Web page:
IMPETUS Afea of Norway announced Afea Solver, a non-linear explicit finite element tool. The new GPU-accelerated code can predict deformations of structures exposed to extreme loading conditions. Finite element analysis is widely used in the aeronautical, biomechanical and automotive industries.
  - See:

SciComp's GPU-Accelerated Pricing Software
SciComp enhanced its derivatives pricing software. "The mathematical problems of pricing derivatives are tailor-made for GPU computing," said Curt Randall of SciComp. "GPUs costs are a small percentage of the cost of a grid solution and offer radical reductions in both footprint and power consumption."
  - See:

Parallel Computing on the Desktop with MATLAB
MathWorks held a webinar this week on how to use the Parallel Computing Toolbox to speed up MATLAB apps on GPU-equipped hardware. The webinar was given by Eric Johnson of MathWorks.
  - See:

November 2010

Supercomputing 2010 (SC10)
Nov. 13-19, New Orleans
The NVIDIA GPU Computing Theater at SC10 will feature talks by industry luminaries, scientists and developers. All conference attendees are invited to participate.

GPU Programming with CUDA Fortran, CUDA C, PGI Accelerator - PGI (at SC10)
Nov. 15, New Orleans (by Michael Wolfe, PGI)

Paving the Road to Exascale - Mellanox (at SC10)
Nov. 17, 7:00 p.m., New Orleans

Advanced GPU Supercomputing for High-Frequency Trading
Nov. 15-17, New York (by Andrew Sheppard)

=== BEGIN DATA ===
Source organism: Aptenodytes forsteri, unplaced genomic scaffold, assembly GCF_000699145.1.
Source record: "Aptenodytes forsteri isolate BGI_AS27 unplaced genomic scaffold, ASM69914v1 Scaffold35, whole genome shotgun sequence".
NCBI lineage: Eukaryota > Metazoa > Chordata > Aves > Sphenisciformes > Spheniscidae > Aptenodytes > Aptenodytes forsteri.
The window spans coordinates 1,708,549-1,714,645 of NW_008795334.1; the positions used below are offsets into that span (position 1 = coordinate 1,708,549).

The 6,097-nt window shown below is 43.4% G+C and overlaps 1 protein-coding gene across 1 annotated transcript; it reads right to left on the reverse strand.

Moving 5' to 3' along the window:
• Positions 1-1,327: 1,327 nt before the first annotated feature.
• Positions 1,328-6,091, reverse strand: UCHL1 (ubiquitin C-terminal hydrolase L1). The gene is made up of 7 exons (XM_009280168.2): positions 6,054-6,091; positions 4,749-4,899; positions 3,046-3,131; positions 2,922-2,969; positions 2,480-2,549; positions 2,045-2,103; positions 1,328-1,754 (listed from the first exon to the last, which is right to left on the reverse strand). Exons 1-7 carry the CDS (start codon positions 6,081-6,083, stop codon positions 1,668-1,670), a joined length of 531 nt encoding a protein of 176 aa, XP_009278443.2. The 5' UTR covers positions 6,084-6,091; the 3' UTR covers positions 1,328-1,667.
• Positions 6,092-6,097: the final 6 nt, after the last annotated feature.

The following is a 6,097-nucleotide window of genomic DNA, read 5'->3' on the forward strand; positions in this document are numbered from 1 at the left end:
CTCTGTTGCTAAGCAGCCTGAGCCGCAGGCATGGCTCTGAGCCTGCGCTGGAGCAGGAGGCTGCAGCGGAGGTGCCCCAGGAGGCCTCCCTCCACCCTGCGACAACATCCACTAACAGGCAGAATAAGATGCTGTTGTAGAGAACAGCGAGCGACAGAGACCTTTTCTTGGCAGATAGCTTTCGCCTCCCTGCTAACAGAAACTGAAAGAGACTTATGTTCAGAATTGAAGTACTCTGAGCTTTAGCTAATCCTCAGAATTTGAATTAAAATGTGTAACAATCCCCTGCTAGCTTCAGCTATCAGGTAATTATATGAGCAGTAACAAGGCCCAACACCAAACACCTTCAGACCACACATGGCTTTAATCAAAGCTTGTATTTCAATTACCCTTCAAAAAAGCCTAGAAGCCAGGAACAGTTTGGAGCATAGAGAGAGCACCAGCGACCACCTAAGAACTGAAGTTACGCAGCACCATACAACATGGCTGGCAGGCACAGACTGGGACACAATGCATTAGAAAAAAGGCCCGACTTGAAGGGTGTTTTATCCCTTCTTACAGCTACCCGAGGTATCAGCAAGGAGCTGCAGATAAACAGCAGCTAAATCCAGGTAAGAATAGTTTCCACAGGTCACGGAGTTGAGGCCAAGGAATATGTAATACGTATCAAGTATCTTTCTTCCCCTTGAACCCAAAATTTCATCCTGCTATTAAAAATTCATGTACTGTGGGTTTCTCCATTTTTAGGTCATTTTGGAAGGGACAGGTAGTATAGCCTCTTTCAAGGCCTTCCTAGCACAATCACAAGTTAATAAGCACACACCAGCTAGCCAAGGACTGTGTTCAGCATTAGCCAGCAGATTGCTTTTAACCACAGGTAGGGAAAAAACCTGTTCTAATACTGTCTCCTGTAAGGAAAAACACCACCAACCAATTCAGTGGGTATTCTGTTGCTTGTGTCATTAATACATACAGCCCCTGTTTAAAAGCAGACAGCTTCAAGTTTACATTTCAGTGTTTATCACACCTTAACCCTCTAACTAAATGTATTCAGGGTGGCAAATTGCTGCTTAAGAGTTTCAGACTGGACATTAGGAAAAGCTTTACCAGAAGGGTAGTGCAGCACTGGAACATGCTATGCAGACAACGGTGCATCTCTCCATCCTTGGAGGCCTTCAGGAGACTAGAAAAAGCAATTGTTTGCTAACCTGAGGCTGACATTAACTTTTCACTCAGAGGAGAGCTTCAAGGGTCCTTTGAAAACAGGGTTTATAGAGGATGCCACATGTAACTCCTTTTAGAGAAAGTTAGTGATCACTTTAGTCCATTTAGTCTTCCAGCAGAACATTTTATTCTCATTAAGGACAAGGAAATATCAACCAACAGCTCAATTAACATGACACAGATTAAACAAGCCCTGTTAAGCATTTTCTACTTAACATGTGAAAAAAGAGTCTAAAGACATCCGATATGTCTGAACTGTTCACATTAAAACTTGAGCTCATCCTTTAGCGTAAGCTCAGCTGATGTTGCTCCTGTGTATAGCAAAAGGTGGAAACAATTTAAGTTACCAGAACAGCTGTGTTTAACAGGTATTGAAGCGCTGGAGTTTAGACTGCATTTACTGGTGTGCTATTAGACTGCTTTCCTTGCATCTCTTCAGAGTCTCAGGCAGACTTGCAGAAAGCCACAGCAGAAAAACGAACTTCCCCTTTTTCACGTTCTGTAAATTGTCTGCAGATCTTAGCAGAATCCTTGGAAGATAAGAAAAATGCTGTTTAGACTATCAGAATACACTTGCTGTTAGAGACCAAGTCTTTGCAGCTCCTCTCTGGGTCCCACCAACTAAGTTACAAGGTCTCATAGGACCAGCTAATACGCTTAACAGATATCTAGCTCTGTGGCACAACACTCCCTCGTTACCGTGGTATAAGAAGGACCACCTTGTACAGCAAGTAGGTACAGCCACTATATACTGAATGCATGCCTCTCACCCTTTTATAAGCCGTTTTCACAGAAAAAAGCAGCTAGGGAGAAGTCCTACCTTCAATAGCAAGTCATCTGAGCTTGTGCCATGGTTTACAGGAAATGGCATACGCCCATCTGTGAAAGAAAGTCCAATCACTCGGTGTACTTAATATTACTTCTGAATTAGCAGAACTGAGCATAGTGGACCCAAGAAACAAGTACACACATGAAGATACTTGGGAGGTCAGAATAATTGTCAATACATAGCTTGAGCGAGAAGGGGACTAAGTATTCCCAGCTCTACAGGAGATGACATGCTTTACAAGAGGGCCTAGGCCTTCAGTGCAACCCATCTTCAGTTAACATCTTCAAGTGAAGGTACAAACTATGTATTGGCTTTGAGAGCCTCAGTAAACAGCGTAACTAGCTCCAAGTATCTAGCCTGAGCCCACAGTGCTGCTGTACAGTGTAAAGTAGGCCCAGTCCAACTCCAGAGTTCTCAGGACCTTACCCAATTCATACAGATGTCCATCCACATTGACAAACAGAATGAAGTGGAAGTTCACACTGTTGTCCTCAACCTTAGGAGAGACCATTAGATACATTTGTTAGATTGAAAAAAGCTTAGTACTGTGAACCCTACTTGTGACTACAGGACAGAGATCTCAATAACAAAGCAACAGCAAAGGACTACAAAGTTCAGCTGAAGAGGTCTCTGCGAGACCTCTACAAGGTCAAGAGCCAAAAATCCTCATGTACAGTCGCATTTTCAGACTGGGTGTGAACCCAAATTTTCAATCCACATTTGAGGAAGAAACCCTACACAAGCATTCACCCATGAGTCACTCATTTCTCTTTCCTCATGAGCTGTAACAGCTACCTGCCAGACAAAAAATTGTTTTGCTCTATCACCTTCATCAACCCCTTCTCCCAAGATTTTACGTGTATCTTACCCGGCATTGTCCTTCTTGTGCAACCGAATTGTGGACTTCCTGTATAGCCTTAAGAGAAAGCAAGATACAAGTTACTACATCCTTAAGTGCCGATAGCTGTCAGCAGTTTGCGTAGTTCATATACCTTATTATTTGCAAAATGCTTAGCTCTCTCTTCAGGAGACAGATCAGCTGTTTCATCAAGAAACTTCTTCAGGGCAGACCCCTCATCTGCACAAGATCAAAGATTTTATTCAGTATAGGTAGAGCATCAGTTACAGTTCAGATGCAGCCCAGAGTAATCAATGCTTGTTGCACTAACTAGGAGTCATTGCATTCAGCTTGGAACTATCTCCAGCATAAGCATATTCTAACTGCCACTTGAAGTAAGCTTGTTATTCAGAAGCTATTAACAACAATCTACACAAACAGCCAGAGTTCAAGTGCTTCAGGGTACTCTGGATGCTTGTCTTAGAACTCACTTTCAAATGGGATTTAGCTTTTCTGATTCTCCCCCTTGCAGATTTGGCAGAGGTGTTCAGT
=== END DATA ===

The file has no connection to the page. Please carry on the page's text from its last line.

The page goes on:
Accelerating Matlab with the GPU - SagivTech & Systematics
Nov. 16 & Nov. 17 (two complimentary half-day workshops), Ramat Gan, Israel

NEW: Best-in-Class FSI Solutions (webinar) - ACUSIM
Nov. 18, 5:30 a.m. pacific

Training from CAPS
Nov. 23-25, Rennes, France

Improve Time to Debug (webinar) - Allinea Software
Nov. 24-25. Contact:

Nov. 26, Tokyo

Call for Papers - IEEE/ACM Intl. Symposium on Cluster, Cloud and Grid Computing
Papers deadline: Nov. 30

December 2010

CUDA and Advanced Image Processing - SagivTech
Dec. 12-14, Ramat Gan, Israel

UK GPU Computing Conference - Univ. of Cambridge
Dec. 13-14, Cambridge, UK

Dec. 16-18, Seoul


Scientific Computing in the Americas: The Challenge of Massive Parallelism
Jan. 3-14, 2011, Valparaiso, Chile

IEEE International Parallel & Distributed Processing Symposium
May 16-20, 2011, Anchorage

NEW: Intelligent Vehicles Conference - IEEE
June 5-9, 2011, Baden-Baden, Germany

NEW: Internat'l. Conference on Computer Systems and Applications
June 27-30, 2011, Sharm El-Sheikh, Egypt

– CUDA Certification:
– GPU Computing Webinars:
– Training from EMPhotonics:

(To list an event, email:

GPU Technology Conference
– See presentations and keynotes from GTC 2010:
– See list of CUDA-enabled GPUs:
CUDA and Parallel Nsight Overview
– See blog post and video:
CUDA Downloads
– Download CUDA Toolkit 3.2:
– Download OpenCL v1.1 pre-release drivers and SDK code samples (Log in or
   apply for an account
– Get developer guides and docs:
CUDA and Academia
– Learn more at
CUDA on the Web
– See previous issues of CUDA: Week in Review:
– Follow CUDA & GPU Computing on Twitter:
– Network with other developers:
– Stayed tuned to GPGPU news and events:
– Learn more about CUDA on CUDA Zone:
CUDA Recommended Reading
– Read Kudos for CUDA:
– Read Supercomputing for the Masses, Part 20:
– Read CUDA books:
About CUDA
CUDA is NVIDIA’s parallel computing hardware architecture. NVIDIA provides a complete toolkit for programming on the CUDA architecture, supporting standard computing languages such as C, C++ and Fortran as well as APIs such as OpenCL and DirectCompute. Send comments and suggestions to: